What Is the ‘Golden Cross,’ and Why Are Bitcoin Investors Obsessed With It?
For many Bitcoin investors there’s nothing better than looking at a price chart and seeing the vaunted “golden cross.” At the same time, its dark twin, the “death cross,” can strike fear into the YOLO-est of hearts.
While cryptocurrency is new, studying price charts — looking for patterns in graphs of up and down movements — is one of the oldest (and oddest) trading strategies on Wall Street. It’s also one of the most controversial, with advocates swearing price patterns contain valuable information, but many others dismissing the practice as investing’s equivalent to tarot cards or astrology.
Whatever they think of technical analysis, strategists say followers of Bitcoin markets cannot ignore the hype around a pattern that’s forming on Bitcoin charts called the “golden cross.” Chatter about the indicator on specialist Web sites such as CoinDesk and Cointelegraph could catalyze more upward momentum, if only as a self-fulfilling prophecy.
Cryptocurrencies “trade extremely technical because what else are they going to trade on?” says Mark Arbeter, who publishes a newsletter analyzing the charts of a variety of indexes and securities. “You can’t pick up an annual report, a quarterly report…any kind of freaking report and do a fundamental analysis of this stuff.”
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What is charting?
Ever since Charles Dow compiled the Dow Jones Transportation Average in 1884, investors have sought to decipher broader trends in financial markets by charting prices and other indicators such as trading volume and price moving averages. Based on these indicators, technical analysts draw trend lines over price charts in an attempt to identify turning points. These points are broadly categorized as “support,” spots where bounces tend to happen during selloffs; “resistance,” spots where rallies tend to peter out; and “breakouts” or “breakdowns,” spots where momentum should accelerate in one direction or another.
The most widely tracked chart trends in cryptocurrencies are moving averages, momentum indicators, “which basically measure the speed of the up-trend or the down trend,” says. Arbeter. There are simple and exponential versions of moving averages, with the latter giving more weight to recent prices. But the concept is the same: Take the daily prices of a security, index, commodity, or digital currency over a chosen period, add them all up and divide by the number of trading sessions.
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How the golden cross/death cross is supposed to work
The chart lines tracking moving averages that form both the bullish “golden cross” and the bearish “death cross” trace the simple 50-day and the 200-day moving averages of a stock or cryptocurrency over an extended period of time.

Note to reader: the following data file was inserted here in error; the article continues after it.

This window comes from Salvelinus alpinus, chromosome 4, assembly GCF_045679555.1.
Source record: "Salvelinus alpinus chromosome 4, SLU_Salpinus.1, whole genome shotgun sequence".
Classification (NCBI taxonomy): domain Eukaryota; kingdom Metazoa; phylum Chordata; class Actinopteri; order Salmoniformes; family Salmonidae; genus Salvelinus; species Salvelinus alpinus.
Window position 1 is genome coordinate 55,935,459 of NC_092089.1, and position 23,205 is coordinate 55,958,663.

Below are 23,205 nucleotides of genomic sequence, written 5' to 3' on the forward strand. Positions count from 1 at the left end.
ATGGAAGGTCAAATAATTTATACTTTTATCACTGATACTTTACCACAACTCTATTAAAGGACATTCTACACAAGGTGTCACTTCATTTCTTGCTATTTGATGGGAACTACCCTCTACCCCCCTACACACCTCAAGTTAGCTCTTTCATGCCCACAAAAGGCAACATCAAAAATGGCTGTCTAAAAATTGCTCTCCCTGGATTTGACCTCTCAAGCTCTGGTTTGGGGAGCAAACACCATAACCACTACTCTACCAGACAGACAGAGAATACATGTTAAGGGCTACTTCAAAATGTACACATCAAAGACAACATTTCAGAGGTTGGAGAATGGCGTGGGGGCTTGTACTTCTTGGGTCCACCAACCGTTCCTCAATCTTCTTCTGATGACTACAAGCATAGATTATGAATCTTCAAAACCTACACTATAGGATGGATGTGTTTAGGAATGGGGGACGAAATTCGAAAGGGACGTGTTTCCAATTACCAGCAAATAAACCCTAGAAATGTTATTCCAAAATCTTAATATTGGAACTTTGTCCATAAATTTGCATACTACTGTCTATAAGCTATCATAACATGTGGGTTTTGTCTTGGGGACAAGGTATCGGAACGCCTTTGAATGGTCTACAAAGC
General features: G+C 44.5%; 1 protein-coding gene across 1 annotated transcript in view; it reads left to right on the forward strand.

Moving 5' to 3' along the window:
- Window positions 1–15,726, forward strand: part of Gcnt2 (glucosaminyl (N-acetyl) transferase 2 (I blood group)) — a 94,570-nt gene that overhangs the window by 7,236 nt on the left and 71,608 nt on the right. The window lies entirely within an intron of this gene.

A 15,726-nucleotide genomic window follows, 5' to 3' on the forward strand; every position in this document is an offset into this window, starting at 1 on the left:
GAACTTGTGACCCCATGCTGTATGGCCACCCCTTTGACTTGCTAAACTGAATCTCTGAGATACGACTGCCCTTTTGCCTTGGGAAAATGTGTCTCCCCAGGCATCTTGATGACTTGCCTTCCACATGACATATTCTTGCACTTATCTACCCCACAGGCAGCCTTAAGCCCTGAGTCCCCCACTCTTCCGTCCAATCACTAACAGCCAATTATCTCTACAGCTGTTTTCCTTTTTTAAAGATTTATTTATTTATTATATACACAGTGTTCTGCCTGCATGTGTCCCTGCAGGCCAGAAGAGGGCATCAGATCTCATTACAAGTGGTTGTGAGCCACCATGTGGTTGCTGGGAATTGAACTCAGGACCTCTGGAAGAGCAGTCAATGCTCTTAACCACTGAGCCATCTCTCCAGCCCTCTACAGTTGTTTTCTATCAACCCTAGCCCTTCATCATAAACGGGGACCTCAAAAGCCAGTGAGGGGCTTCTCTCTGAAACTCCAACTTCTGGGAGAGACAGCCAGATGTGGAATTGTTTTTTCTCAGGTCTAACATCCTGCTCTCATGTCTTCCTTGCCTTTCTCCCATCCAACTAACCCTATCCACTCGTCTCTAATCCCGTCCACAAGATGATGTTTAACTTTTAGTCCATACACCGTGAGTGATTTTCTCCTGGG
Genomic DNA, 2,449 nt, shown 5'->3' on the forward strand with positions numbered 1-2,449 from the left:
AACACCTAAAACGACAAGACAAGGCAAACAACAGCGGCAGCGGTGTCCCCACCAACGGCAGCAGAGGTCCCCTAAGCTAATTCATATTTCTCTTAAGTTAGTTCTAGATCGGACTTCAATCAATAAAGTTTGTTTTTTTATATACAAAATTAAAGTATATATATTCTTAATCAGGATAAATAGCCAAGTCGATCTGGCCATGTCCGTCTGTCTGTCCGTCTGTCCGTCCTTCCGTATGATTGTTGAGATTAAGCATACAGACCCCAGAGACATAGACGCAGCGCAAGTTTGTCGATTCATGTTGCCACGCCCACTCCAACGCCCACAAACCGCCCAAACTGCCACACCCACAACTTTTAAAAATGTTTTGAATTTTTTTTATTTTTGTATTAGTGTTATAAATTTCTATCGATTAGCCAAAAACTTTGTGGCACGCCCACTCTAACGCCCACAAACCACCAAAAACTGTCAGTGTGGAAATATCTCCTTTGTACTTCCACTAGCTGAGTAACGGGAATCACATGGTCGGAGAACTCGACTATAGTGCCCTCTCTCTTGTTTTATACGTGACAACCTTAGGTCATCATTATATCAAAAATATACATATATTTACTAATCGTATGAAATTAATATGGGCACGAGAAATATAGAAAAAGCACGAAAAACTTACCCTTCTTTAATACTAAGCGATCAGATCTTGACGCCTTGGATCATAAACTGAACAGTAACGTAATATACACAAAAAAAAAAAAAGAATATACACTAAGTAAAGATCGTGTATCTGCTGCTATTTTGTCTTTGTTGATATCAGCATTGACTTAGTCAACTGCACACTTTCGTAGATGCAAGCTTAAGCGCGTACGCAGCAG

“The death cross,” recorded by Bitcoin in July, indicates that the short-term trend — expressed by the 50-day moving average line — had accelerated downward by crossing below the long-term trend line, the 200-day moving average. This event was supposed to herald a breakdown of the long-term upward trend that began in March 2020. (As it turned out, Bitcoin began a new rally in late July.)
The golden cross is the bullish flipside, and happens when the 50-day moving average breaks above the 200-day moving average. Bitcoin was on the cusp of recording a golden cross as recently as Sept. 6, when, according to crypto Web site CoinDesk, the 200-day moving average was around $46,100 and the 50-day was about to move above that, following a string of closes above $50,000. As it happened, Bitcoin prices retreated the second week in September. It would have been the first time the golden cross has happened on a bitcoin chart in more than a year, suggesting a break-out to a more dramatic rally, according to technical analysts.
Does the golden cross really work?
There are so many traders and algorithms, following the 50-day and 200-day moving averages on the Standard & Poor’s 500 that there’s almost always a market reaction — a series of rebounds in bear markets, or a series of short-term corrections in bull markets — when either one is tested, says Arbeter, who has followed stock charts since he started on Wall Street the week before the crash known as Black Monday, October 19, 1987.
“If you go back in time 100 years and look at uptrends in major indices, you’ll see the 50-day worked even back then…it’s just something that people pay attention to,” says Arbeter.
On the wild bitcoin chart, however, the indicators are less reliable, Arbeter says. The “death cross” in July marked the end of the downward trend rather than an intensification of it.
For newcomers, the golden cross could still be a reassuring momentum signal, says Edward Moya, senior market analyst at OANDA Group, which specializes in another market where charts carry a lot of sway — foreign exchange. Moya would see a move of the 50-day moving average above the 200-day as a signal that short-term upward momentum is strengthening, reducing chances of a sudden collapse in the short term.
“With bitcoin, where you could see 20% plunges out of nowhere, and extreme drawdowns of over 50%…the golden cross pretty much alleviates the concerns that you’re trying to catch a falling knife during one of those panic-selling frenzies,” says Moya.
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